Reasons to Find Friends OUTSIDE Of Your Social Group13th November 2016
It is one of life’s unpleasant but unavoidable truths that every now and then, you may outgrow a person or group of people that you previously held dear. It can happen for all sorts of reasons; maybe your choice of lifestyle no longer intersects, or perhaps your interests were the only uniting force between you–and those interests have since changed. Yes, it’s a bit sad. No, it’s not the end of the world.
Or maybe you still like your old friends – yay! Good for you! – but nevertheless feel like you rarely meet anyone that isn’t closely linked to your current network. Whatever your situation, we believe that reaching out beyond your comfort zone (like, say, by attending a Thinking Bob social!) can dramatically reinvigorate your social life. Here’s how.
You might learn something new about yourself
Think about it this way: if you do the same thing every single day, eventually it’s going to stop feeling like a challenge. Old friendships can be a beautiful and nurturing life force, but as is more commonly seen in long-term romantic relationships, years can erode their outline into something that resembles an exercise in familiarity and comfort, rather than stimulation and exploration.
If you introduce somebody outside your usual network into your life, they might teach you something about yourself that friends who’ve known you for years are too close to see. In short: they’ve seen behind the curtain one too many times. Invite some fresh eyes into the inner sanctum – go on, we dare you.
You might learn something new about other people.
The genesis of friendship can be a multitudinous and mysterious thing – but most of the time there’s a thread of social resemblance, upbringing or class that runs through even the most ostensibly ‘diverse’ group of friends. Making an effort to forge relationships outside of your usual social territory is a good opportunity to augment your understanding and perception of people who were not brought up in the same way as you.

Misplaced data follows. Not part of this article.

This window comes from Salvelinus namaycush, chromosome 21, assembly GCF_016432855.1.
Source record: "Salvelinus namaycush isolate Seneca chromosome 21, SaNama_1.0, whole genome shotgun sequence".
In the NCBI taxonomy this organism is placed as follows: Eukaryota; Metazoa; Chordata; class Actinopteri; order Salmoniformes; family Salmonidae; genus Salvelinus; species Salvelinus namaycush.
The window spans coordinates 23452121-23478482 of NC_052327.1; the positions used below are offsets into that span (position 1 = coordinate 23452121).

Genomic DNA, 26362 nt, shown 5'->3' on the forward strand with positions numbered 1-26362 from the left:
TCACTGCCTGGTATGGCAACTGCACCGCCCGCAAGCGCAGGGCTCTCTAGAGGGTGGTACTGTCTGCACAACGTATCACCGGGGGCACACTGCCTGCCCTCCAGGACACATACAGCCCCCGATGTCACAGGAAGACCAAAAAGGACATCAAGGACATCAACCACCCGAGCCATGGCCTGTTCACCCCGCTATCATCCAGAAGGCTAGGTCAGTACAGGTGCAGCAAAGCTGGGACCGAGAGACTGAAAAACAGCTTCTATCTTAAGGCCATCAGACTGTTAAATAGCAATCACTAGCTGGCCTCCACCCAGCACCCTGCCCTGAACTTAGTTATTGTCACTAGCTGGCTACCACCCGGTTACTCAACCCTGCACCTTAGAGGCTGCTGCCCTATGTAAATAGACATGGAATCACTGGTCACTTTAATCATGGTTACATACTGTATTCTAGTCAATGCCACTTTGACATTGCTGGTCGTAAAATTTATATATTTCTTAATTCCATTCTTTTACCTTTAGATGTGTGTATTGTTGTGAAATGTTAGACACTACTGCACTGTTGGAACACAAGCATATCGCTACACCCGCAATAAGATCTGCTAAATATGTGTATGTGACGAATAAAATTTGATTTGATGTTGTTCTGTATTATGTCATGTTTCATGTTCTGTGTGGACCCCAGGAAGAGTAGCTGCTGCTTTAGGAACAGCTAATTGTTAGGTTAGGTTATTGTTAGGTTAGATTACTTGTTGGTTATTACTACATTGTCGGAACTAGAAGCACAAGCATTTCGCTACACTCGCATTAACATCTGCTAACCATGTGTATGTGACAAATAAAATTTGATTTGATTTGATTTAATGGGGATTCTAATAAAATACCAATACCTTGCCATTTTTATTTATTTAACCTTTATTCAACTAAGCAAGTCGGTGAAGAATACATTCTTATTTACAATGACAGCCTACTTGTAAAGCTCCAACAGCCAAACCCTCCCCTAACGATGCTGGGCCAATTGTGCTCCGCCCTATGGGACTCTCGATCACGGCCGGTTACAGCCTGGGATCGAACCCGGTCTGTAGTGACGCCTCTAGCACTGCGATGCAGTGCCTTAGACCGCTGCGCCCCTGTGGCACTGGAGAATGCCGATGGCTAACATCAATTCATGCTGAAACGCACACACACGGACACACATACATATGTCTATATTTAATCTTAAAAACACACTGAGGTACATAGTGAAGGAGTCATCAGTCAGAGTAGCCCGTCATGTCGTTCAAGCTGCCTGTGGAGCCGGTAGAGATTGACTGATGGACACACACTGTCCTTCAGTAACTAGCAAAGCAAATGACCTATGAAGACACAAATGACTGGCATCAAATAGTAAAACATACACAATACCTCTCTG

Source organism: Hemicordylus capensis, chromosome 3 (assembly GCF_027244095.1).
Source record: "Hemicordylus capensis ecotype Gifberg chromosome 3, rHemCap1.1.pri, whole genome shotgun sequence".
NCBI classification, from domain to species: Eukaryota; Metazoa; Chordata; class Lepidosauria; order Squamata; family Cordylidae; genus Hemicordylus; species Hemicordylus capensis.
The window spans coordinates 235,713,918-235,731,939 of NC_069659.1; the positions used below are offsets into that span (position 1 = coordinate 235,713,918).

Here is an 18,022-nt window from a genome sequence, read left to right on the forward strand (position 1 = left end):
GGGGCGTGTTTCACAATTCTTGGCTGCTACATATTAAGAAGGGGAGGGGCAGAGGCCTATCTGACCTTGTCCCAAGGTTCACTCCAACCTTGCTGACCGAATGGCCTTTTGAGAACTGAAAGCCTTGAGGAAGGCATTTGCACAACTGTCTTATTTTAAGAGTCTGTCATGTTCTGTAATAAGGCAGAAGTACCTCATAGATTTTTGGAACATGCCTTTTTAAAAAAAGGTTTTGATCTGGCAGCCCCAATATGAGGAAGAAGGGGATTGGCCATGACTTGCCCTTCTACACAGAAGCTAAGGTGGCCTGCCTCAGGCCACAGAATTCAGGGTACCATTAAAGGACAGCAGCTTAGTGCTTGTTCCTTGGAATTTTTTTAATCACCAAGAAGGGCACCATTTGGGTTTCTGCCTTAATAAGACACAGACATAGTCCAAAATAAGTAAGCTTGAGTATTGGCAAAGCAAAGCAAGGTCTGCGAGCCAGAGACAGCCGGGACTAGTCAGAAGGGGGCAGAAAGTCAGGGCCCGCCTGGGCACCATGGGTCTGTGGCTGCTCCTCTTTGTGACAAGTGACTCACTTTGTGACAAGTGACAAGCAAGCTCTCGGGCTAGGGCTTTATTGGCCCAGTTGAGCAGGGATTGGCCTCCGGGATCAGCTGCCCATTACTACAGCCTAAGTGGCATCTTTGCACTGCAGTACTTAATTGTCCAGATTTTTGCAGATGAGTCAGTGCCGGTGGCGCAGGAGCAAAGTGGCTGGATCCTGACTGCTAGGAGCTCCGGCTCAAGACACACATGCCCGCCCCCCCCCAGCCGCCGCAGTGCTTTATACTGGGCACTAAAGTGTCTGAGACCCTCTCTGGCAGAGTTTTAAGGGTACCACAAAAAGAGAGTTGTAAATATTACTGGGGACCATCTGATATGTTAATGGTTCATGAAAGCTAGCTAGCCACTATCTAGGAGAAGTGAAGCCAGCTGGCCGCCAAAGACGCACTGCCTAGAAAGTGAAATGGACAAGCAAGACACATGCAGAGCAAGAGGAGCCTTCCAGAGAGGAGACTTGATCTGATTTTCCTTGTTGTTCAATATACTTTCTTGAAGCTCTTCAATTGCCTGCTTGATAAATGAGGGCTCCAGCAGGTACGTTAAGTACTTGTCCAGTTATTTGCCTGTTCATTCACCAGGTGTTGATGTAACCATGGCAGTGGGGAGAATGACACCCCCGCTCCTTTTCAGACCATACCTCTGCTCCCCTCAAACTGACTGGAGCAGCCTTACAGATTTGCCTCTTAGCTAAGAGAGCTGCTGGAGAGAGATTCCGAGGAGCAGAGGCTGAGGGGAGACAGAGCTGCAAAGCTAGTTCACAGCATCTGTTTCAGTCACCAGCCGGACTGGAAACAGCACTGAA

You might learn a little about your own privilege, come to re-evaluate misconceptions or at the very least come to appreciate the learned experiences of people from diverse cultures or background. Maybe you’ll meet a feminist vegan anarchist who changes your entire worldview – or it might just be nice to hear what someone other than Sarah from uni thinks about Beyonce’s Lemonade.
You’ll meet people who ‘get’ you.
It seems obvious, but it’s worth mentioning that if you start an activity that you love, chances are that you’ll probably get on pretty well with the people you meet through said activity – if just by sheer virtue of liking the same stuff. That means that instead of just hanging out at the pub to moan about your boyfriends, you’ll actually, you know, do things together; learn, visit places, develop, grow. The good stuff. And best of all? You’ll both be obsessed with it.
Our main friendship groups are often forged at school or university, when you’re just starting to figure out who you are and what you like. It’s not surprising that sometimes those friendships lose steam later on. Here’s a chance to be more discerning in your choices.